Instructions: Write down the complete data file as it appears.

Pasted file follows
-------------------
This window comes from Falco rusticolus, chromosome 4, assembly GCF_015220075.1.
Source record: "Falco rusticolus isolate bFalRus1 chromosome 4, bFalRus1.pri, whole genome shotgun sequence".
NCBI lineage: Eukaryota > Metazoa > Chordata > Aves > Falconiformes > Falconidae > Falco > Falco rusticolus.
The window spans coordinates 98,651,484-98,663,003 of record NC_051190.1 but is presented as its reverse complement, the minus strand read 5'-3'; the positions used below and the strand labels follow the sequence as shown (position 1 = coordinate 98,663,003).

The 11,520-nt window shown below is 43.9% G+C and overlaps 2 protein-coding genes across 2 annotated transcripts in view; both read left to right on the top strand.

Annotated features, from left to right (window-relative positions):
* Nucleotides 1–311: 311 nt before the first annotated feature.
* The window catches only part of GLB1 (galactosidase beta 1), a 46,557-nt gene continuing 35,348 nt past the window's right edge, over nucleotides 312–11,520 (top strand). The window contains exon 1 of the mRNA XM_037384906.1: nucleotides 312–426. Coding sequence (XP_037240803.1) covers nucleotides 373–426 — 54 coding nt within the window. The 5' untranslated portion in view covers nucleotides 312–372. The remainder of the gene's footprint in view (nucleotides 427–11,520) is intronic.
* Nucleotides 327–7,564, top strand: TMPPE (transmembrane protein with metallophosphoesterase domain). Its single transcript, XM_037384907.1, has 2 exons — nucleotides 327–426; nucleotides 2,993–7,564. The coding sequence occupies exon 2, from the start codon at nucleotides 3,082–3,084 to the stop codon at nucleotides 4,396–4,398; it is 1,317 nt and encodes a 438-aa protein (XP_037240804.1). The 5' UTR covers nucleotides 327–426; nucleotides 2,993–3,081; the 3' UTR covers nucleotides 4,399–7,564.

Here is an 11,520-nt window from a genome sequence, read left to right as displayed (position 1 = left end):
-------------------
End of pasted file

This window comes from Falco rusticolus, chromosome 4, assembly GCF_015220075.1.
Source record: "Falco rusticolus isolate bFalRus1 chromosome 4, bFalRus1.pri, whole genome shotgun sequence".
NCBI lineage: Eukaryota > Metazoa > Chordata > Aves > Falconiformes > Falconidae > Falco > Falco rusticolus.
The window spans coordinates 98,651,484-98,663,003 of record NC_051190.1 but is presented as its reverse complement, the minus strand read 5'-3'; the positions used below and the strand labels follow the sequence as shown (position 1 = coordinate 98,663,003).

The 11,520-nt window shown below is 43.9% G+C and overlaps 2 protein-coding genes across 2 annotated transcripts in view; both read left to right on the top strand.

Annotated features, from left to right (window-relative positions):
* Nucleotides 1–311: 311 nt before the first annotated feature.
* The window catches only part of GLB1 (galactosidase beta 1), a 46,557-nt gene continuing 35,348 nt past the window's right edge, over nucleotides 312–11,520 (top strand). The window contains exon 1 of the mRNA XM_037384906.1: nucleotides 312–426. Coding sequence (XP_037240803.1) covers nucleotides 373–426 — 54 coding nt within the window. The 5' untranslated portion in view covers nucleotides 312–372. The remainder of the gene's footprint in view (nucleotides 427–11,520) is intronic.
* Nucleotides 327–7,564, top strand: TMPPE (transmembrane protein with metallophosphoesterase domain). Its single transcript, XM_037384907.1, has 2 exons — nucleotides 327–426; nucleotides 2,993–7,564. The coding sequence occupies exon 2, from the start codon at nucleotides 3,082–3,084 to the stop codon at nucleotides 4,396–4,398; it is 1,317 nt and encodes a 438-aa protein (XP_037240804.1). The 5' UTR covers nucleotides 327–426; nucleotides 2,993–3,081; the 3' UTR covers nucleotides 4,399–7,564.

Here is an 11,520-nt window from a genome sequence, read left to right as displayed (position 1 = left end):